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Daniela Bunea

5 April 2016
The issue of central bank profit distribution is both complex and often politically controversial. Based on the replies of 57 central banks worldwide to an ECB questionnaire, this paper analyses how profit distribution rules can affect the amounts distributed and the financial strength of central banks. The paper also investigates the link between profit distribution, accounting rules and financial strength. Research shows that central banks apply divergent rules as regards profit distribution and loss coverage. While they are not a measure of central bank performance, in the long run profits strengthen the credibility of central banks and contribute to their financial independence, whereas profit distribution rules that do not allow central banks to set up adequate reserves might have the opposite effect. The interaction of profit distribution rules and accounting rules also plays an important role in central banks achieving financial strength. Accounting frameworks can materially influence central banks
JEL Code
E37 : Macroeconomics and Monetary Economics→Prices, Business Fluctuations, and Cycles→Forecasting and Simulation: Models and Applications
E58 : Macroeconomics and Monetary Economics→Monetary Policy, Central Banking, and the Supply of Money and Credit→Central Banks and Their Policies
M48 : Business Administration and Business Economics, Marketing, Accounting→Accounting and Auditing→Government Policy and Regulation
27 November 2014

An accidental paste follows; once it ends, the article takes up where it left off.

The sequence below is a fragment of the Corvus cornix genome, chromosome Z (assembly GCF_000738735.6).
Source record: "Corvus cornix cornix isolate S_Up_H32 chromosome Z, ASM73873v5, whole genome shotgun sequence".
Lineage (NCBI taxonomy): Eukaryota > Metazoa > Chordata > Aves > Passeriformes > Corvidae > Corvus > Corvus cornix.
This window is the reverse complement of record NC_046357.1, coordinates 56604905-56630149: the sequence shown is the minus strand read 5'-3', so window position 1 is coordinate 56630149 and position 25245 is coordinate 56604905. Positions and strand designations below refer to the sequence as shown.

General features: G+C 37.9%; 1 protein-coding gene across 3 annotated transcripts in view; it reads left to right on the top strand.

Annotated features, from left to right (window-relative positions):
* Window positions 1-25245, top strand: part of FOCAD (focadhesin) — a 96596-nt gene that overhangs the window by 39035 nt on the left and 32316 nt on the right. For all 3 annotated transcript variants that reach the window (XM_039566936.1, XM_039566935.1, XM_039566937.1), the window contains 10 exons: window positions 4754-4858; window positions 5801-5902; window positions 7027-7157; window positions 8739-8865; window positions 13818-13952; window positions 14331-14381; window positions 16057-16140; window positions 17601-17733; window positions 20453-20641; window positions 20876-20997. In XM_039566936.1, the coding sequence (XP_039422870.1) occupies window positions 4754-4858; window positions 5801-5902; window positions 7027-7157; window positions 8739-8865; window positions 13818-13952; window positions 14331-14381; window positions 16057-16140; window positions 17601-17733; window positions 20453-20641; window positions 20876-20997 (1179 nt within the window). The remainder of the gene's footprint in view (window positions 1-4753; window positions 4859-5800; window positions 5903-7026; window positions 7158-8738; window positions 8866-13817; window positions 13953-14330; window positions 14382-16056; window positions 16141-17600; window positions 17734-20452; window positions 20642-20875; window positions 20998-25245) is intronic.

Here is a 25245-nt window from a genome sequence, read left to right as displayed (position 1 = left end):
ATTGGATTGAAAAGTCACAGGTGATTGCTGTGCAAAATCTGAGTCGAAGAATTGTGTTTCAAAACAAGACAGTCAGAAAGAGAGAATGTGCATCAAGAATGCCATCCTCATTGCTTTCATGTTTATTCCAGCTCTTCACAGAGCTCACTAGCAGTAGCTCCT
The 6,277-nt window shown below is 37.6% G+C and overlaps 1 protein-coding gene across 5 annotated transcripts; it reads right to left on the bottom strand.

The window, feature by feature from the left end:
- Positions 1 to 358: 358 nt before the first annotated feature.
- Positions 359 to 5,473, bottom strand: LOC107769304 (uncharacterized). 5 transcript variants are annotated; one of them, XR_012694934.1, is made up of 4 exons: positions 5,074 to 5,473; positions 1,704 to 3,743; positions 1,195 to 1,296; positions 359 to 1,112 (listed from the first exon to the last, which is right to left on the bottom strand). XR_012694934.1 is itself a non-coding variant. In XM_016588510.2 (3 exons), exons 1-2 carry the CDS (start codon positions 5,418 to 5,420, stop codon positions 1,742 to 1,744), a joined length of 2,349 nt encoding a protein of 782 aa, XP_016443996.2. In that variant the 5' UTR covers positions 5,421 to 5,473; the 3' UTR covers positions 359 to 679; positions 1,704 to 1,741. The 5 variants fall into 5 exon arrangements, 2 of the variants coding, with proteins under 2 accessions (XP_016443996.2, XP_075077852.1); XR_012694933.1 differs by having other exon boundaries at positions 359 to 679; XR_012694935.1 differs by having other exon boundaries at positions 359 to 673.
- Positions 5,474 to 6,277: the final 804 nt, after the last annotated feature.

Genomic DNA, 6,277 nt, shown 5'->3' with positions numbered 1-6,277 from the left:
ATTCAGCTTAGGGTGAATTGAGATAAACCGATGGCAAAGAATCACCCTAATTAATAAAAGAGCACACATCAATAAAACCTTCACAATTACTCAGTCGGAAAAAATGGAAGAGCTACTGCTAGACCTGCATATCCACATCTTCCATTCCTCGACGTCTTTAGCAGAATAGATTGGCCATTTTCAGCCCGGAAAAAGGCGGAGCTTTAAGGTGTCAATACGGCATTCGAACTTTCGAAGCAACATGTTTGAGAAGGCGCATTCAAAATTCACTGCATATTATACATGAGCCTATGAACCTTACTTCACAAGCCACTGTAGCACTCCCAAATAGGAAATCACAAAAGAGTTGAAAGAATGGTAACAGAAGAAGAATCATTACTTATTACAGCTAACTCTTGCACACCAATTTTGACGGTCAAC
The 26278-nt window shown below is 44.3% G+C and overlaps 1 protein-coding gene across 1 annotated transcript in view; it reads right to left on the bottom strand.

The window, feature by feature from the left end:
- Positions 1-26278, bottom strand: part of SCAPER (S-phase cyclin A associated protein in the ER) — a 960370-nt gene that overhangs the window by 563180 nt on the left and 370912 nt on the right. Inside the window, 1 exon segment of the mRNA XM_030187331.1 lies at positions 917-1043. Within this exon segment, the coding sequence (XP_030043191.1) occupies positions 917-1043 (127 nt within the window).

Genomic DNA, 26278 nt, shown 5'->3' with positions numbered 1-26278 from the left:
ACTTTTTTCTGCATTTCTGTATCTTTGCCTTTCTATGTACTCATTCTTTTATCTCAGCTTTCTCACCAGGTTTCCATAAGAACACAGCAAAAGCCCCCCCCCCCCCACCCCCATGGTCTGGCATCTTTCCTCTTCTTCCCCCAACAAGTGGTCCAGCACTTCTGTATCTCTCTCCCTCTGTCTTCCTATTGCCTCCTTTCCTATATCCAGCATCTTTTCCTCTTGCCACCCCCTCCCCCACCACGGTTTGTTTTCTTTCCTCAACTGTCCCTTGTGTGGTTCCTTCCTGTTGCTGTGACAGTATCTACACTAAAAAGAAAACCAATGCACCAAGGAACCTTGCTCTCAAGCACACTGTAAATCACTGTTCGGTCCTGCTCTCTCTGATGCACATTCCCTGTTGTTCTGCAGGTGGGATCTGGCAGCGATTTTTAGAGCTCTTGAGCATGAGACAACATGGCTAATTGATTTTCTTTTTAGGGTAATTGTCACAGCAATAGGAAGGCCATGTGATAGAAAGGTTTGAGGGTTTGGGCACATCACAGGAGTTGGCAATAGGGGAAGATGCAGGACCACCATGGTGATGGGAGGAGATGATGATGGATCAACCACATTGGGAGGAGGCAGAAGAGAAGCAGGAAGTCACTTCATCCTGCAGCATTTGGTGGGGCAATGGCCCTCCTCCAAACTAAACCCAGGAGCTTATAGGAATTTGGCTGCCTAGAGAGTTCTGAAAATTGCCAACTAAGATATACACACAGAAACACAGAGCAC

Financial Stability Review Issue 2, 2014
The financial crisis led to a broad consensus among policy-makers and regulators that macro-prudential frameworks, in addition to micro-prudential policy, must be part of the solution to ensure the resilience of the financial system. The counter-cyclical capital buffer represents the first step in this direction taken by the Basel Committee on Banking Supervision. Regarding liquidity issues, two micro-prudential standards have been designed. The delegated act implementing the liquidity coverage ratio (LCR) at the European level has recently been adopted by the European Commission and the net stable funding ratio (NSFR) standard has just been finalised by the Basel Committee on Banking Supervision and was published on 31 October. After implementing these new standards, it will be necessary to monitor their impact on banks’ behaviour, market liquidity, monetary policy and financial stability before considering introducing any additional instruments. At this stage, the need for a liquidity-based macro-prudential tool is in the early stages of identification and discussion. Therefore, this special feature aims to provide some initial technical considerations regarding the macro-prudential use of the NSFR. The discussion considers two broad perspectives. The first is the need for a counter-cyclical NSFR to complement the counter-cyclical capital buffer. While capital and liquidity standards pursue different objectives, the two can also be used in conjunction depending on the specific risk to financial stability being targeted. The second perspective regards the use of the NSFR as a stand-alone macro-prudential tool, together with its potential trigger mechanism and its use in the current low yield environment.
JEL Code
G00 : Financial Economics→General→General